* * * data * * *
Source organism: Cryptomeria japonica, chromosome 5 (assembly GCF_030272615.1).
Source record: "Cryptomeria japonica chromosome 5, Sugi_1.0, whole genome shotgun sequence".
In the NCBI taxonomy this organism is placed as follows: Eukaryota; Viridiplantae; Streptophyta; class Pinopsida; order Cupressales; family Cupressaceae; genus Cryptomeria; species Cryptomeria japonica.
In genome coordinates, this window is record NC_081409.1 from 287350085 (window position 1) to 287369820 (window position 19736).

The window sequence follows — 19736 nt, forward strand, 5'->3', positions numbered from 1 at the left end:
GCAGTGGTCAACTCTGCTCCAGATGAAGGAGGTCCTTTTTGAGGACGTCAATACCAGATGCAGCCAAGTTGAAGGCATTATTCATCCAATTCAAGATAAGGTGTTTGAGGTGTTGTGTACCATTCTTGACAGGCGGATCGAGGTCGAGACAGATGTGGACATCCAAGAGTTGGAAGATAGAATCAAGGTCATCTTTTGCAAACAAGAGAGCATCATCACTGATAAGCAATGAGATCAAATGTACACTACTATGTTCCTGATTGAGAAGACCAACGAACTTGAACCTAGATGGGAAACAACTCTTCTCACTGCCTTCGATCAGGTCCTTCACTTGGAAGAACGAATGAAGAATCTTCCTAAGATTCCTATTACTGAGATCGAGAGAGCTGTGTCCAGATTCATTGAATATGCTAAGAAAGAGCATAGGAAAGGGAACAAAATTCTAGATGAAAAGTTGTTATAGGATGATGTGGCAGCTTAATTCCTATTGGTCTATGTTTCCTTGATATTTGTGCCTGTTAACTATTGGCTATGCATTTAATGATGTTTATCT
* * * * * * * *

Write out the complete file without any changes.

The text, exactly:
Source organism: Cryptomeria japonica, chromosome 5 (assembly GCF_030272615.1).
Source record: "Cryptomeria japonica chromosome 5, Sugi_1.0, whole genome shotgun sequence".
In the NCBI taxonomy this organism is placed as follows: Eukaryota; Viridiplantae; Streptophyta; class Pinopsida; order Cupressales; family Cupressaceae; genus Cryptomeria; species Cryptomeria japonica.
In genome coordinates, this window is record NC_081409.1 from 287350085 (window position 1) to 287369820 (window position 19736).

The window sequence follows — 19736 nt, forward strand, 5'->3', positions numbered from 1 at the left end:
GCAGTGGTCAACTCTGCTCCAGATGAAGGAGGTCCTTTTTGAGGACGTCAATACCAGATGCAGCCAAGTTGAAGGCATTATTCATCCAATTCAAGATAAGGTGTTTGAGGTGTTGTGTACCATTCTTGACAGGCGGATCGAGGTCGAGACAGATGTGGACATCCAAGAGTTGGAAGATAGAATCAAGGTCATCTTTTGCAAACAAGAGAGCATCATCACTGATAAGCAATGAGATCAAATGTACACTACTATGTTCCTGATTGAGAAGACCAACGAACTTGAACCTAGATGGGAAACAACTCTTCTCACTGCCTTCGATCAGGTCCTTCACTTGGAAGAACGAATGAAGAATCTTCCTAAGATTCCTATTACTGAGATCGAGAGAGCTGTGTCCAGATTCATTGAATATGCTAAGAAAGAGCATAGGAAAGGGAACAAAATTCTAGATGAAAAGTTGTTATAGGATGATGTGGCAGCTTAATTCCTATTGGTCTATGTTTCCTTGATATTTGTGCCTGTTAACTATTGGCTATGCATTTAATGATGTTTATCT